On Monday, September 11th, the Vivian Webb School gathered at its namesake Vivian Webb Chapel and welcomed the newly enrolled students in a ceremony dating back 36 years. Since the inception of Vivian Webb School in 1981, every new student has been invited to sign their name in a leather-bound enrollment book. Signing one’s name in this book symbolizes two milestones: that each young woman of VWS has chosen to become a member of the community; and, that they are committed to the schools’ Honor Code, values, and traditions.
Sarah Lantz, Dean of Students for VWS, retold the story of the very first signing in ceremony on September 11, 1981. “…the first ceremony was held at the entrance to the campus center. Thirty-four girls signed the book; 18 freshmen and 16 sophomores. At the ceremony, Howell Webb, Head of Schools at the time, told the crowd, ‘At long last, Vivian Webb has her daughters.’ Classes officially began on September 14, 1981.”
In total, 68 new students signed the enrollment book last Monday evening: two juniors, six sophomores, and 60 freshmen.
Coleen Martinez ’86 was the honored guest speaker for the evening. She recalled how hard she and her classmates worked in order to prove themselves amongst a previously all-male school.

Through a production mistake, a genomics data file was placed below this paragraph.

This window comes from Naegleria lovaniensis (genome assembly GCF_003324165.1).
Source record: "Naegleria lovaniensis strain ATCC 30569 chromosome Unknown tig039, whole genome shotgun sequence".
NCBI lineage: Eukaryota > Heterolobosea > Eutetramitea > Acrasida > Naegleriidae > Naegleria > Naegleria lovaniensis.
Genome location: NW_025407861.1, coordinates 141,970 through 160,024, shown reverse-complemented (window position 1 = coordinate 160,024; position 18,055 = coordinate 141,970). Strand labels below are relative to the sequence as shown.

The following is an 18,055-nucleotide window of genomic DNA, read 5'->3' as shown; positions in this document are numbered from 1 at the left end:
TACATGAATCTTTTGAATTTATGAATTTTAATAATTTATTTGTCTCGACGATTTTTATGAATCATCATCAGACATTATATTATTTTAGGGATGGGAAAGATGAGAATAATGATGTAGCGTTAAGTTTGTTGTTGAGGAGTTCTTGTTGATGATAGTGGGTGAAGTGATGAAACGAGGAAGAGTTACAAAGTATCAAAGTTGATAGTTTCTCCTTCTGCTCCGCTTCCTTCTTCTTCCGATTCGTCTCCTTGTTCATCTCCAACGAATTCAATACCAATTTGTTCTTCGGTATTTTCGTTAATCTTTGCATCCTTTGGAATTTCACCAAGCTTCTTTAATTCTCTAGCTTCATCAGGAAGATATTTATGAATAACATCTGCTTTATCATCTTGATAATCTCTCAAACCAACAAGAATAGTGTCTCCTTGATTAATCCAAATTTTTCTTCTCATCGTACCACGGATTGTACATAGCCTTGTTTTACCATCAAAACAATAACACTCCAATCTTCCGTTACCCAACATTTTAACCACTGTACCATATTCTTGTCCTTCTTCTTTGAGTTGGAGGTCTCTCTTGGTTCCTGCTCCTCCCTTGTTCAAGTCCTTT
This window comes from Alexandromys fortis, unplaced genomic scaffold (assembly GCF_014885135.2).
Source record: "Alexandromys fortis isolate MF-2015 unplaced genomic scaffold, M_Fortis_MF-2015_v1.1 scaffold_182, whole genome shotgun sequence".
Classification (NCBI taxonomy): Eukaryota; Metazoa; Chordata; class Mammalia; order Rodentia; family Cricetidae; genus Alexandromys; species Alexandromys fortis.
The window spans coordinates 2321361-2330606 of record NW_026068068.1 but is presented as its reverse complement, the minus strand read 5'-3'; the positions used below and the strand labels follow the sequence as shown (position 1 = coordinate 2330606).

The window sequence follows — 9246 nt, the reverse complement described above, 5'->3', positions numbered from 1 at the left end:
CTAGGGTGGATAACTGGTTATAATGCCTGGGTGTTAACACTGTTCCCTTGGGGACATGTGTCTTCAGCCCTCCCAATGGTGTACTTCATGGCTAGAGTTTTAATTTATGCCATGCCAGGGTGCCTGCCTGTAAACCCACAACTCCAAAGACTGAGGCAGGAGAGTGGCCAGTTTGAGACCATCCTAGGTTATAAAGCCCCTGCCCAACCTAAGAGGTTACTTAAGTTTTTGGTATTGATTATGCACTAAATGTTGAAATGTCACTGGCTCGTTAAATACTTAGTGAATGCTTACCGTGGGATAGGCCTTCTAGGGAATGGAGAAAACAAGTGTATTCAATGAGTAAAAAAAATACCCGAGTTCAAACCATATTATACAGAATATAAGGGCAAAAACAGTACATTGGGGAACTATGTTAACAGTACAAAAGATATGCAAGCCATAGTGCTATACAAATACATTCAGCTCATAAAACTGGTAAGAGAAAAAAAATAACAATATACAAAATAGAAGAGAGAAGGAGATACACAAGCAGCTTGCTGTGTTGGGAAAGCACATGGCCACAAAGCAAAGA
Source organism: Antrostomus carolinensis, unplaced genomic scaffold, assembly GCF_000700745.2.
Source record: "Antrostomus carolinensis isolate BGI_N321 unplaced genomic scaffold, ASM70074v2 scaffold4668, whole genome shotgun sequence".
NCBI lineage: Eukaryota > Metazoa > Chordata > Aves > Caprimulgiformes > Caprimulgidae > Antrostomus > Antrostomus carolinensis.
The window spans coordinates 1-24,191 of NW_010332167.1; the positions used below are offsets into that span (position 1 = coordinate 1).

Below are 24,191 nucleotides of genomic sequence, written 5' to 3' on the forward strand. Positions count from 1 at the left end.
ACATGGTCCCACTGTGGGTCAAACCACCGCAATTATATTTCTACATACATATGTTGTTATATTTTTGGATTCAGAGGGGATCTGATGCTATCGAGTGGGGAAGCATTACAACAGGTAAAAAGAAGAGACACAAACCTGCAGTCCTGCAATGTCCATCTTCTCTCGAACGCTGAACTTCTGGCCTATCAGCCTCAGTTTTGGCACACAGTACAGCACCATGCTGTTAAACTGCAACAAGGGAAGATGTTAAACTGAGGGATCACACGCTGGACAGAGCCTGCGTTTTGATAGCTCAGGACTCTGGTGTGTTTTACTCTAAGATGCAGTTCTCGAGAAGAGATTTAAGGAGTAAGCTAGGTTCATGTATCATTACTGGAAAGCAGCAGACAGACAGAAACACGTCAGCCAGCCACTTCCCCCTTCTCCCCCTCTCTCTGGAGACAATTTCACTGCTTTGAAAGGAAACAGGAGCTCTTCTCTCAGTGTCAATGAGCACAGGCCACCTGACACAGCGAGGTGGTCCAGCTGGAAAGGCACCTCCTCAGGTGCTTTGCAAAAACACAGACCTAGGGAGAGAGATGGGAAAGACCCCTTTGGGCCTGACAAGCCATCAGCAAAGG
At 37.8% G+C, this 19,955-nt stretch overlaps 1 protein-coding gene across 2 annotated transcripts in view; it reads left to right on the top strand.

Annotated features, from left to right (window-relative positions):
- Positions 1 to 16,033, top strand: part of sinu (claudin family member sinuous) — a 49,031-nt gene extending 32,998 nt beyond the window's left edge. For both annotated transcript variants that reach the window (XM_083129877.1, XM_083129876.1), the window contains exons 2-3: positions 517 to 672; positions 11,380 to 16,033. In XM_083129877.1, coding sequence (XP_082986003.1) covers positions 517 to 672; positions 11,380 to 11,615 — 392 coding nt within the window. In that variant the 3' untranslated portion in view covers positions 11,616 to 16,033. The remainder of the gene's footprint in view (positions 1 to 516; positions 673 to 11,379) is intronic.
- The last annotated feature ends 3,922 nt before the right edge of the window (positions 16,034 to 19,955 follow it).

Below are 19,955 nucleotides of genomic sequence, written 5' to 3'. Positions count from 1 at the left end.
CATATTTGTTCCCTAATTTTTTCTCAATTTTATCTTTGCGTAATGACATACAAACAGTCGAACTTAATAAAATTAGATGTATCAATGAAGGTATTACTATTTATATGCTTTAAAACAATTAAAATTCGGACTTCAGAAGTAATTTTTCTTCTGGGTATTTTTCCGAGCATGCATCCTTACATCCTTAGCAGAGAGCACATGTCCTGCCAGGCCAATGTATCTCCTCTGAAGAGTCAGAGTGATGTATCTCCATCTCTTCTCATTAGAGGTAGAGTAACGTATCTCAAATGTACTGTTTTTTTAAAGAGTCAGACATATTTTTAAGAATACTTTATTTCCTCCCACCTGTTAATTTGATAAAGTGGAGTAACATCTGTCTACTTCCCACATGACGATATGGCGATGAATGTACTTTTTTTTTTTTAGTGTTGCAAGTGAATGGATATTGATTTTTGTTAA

A formal dinner in the Price Dining Hall followed the ceremony. A full gallery from the evening is below.
Sponsored by the Robert ’53 and MeiLi Hefner Foundation and offered here at Webb to two current students, The Hefner Initiative aims to foster a close and positive relationship between the people of China and the US. This extraordinary 12-day summer program includes travel this year to Beijing and Suzhou—allowing for living/learning opportunities with host students and families.
Shyam Arya '18 and Ellie Canty '18 have been accepted to present a poster at the National American Chemical Society conference in New Orleans in March 2019--an extremely rare honor for high school students.
It’s November 2nd and the College Guidance office is quiet this morning—nothing like the last few days when countless numbers of panicked seniors were popping in to get their essays looked at one last time before pressing “submit.”